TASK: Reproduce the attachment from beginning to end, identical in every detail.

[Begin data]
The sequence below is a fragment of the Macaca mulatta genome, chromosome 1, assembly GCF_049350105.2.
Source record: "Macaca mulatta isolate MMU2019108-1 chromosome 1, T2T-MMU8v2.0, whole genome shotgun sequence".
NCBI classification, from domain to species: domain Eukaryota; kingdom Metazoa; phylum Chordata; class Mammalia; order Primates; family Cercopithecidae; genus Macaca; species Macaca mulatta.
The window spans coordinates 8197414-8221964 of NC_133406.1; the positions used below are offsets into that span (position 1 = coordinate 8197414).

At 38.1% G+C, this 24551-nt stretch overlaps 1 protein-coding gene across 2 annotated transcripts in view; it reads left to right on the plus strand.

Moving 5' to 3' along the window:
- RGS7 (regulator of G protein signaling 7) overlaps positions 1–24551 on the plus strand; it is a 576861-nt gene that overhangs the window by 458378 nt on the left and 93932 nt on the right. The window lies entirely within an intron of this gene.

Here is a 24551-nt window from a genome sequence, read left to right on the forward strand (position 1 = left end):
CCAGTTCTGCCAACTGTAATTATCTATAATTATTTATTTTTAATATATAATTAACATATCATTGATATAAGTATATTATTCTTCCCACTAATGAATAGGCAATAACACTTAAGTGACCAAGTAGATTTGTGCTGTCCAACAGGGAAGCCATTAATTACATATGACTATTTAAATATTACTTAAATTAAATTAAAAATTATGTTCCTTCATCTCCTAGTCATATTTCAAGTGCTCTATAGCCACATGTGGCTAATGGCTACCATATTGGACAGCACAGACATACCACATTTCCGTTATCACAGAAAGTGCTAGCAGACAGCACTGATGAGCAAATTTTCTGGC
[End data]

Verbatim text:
The sequence below is a fragment of the Macaca mulatta genome, chromosome 1, assembly GCF_049350105.2.
Source record: "Macaca mulatta isolate MMU2019108-1 chromosome 1, T2T-MMU8v2.0, whole genome shotgun sequence".
NCBI classification, from domain to species: domain Eukaryota; kingdom Metazoa; phylum Chordata; class Mammalia; order Primates; family Cercopithecidae; genus Macaca; species Macaca mulatta.
The window spans coordinates 8197414-8221964 of NC_133406.1; the positions used below are offsets into that span (position 1 = coordinate 8197414).

At 38.1% G+C, this 24551-nt stretch overlaps 1 protein-coding gene across 2 annotated transcripts in view; it reads left to right on the plus strand.

Moving 5' to 3' along the window:
- RGS7 (regulator of G protein signaling 7) overlaps positions 1–24551 on the plus strand; it is a 576861-nt gene that overhangs the window by 458378 nt on the left and 93932 nt on the right. The window lies entirely within an intron of this gene.

Here is a 24551-nt window from a genome sequence, read left to right on the forward strand (position 1 = left end):
CCAGTTCTGCCAACTGTAATTATCTATAATTATTTATTTTTAATATATAATTAACATATCATTGATATAAGTATATTATTCTTCCCACTAATGAATAGGCAATAACACTTAAGTGACCAAGTAGATTTGTGCTGTCCAACAGGGAAGCCATTAATTACATATGACTATTTAAATATTACTTAAATTAAATTAAAAATTATGTTCCTTCATCTCCTAGTCATATTTCAAGTGCTCTATAGCCACATGTGGCTAATGGCTACCATATTGGACAGCACAGACATACCACATTTCCGTTATCACAGAAAGTGCTAGCAGACAGCACTGATGAGCAAATTTTCTGGC